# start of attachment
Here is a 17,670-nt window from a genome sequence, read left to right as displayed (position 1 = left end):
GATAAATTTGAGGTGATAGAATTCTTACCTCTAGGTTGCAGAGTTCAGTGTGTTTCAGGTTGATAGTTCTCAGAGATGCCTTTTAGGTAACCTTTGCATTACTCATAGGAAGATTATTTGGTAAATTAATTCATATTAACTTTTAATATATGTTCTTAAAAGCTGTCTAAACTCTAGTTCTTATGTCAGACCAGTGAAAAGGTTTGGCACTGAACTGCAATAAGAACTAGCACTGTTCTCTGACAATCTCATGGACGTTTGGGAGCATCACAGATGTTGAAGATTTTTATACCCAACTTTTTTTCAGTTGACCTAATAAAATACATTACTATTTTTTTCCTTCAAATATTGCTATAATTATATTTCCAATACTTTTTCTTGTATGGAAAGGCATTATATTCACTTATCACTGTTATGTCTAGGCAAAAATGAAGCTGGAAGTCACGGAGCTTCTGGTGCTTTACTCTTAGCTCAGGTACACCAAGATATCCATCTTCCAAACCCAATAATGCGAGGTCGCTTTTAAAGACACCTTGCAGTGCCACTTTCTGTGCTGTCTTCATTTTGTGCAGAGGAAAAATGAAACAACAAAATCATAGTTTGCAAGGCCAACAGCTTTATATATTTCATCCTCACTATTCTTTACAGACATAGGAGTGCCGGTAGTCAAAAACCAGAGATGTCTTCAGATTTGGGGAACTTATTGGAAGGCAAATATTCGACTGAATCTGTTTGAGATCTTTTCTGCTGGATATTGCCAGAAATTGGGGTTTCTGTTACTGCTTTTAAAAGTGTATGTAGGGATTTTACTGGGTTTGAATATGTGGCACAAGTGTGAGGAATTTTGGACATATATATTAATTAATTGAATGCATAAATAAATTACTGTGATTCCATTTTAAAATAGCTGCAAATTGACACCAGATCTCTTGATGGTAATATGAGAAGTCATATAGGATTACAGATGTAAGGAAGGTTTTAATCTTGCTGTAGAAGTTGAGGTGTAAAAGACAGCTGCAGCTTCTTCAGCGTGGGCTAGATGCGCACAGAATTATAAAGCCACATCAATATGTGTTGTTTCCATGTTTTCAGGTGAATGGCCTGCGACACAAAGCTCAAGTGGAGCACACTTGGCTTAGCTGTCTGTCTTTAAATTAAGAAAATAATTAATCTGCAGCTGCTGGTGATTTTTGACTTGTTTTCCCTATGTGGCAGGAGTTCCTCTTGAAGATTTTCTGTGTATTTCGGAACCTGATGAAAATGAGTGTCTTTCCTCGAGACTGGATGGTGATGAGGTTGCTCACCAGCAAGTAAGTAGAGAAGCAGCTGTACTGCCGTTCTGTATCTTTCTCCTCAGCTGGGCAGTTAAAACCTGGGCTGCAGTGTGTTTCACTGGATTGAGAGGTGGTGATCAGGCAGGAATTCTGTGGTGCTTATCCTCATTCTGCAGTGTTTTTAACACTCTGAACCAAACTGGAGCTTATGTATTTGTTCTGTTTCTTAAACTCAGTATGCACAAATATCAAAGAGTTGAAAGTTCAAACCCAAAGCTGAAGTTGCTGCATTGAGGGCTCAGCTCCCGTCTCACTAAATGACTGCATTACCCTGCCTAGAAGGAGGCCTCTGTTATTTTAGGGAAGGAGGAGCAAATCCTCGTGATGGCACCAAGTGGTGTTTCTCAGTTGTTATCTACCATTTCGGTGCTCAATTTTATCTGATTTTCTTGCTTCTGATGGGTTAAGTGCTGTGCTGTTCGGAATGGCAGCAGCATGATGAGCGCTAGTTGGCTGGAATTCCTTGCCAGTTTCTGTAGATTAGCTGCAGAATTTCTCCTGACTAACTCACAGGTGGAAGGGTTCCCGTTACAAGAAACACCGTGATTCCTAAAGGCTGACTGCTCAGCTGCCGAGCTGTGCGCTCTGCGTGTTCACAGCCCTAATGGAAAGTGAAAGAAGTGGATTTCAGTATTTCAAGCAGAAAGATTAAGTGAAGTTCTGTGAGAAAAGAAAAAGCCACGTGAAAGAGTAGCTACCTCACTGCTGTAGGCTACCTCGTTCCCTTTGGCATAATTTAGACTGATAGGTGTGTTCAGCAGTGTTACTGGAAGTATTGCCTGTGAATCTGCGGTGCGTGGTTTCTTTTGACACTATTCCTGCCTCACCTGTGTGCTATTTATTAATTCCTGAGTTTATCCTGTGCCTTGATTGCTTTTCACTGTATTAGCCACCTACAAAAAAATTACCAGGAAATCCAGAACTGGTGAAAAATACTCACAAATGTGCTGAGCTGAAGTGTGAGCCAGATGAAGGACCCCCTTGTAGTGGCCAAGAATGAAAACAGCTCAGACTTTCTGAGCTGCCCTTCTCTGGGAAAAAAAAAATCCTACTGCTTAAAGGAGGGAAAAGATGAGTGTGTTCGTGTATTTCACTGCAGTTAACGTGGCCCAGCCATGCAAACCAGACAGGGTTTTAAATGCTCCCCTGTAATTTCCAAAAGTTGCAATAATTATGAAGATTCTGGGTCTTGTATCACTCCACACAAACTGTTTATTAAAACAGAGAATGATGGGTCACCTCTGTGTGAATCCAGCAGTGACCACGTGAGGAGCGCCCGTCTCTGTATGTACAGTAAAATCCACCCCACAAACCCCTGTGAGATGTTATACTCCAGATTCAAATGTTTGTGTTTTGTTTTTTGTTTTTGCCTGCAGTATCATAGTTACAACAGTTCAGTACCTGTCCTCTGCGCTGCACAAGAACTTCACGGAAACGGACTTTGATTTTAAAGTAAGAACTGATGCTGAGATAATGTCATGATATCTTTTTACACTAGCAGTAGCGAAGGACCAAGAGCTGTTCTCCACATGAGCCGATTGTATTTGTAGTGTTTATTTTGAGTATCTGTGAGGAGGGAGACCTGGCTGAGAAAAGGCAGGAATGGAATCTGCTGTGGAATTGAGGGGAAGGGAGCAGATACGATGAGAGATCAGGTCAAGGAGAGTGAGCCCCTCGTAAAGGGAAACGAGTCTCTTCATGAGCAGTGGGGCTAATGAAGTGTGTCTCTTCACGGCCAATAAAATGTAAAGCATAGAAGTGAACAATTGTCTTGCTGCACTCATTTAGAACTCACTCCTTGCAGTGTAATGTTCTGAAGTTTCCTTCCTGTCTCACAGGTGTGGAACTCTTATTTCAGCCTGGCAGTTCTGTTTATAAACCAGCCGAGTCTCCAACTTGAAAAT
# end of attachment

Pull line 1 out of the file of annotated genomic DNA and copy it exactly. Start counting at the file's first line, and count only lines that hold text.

Here is a 17,670-nt window from a genome sequence, read left to right as displayed (position 1 = left end):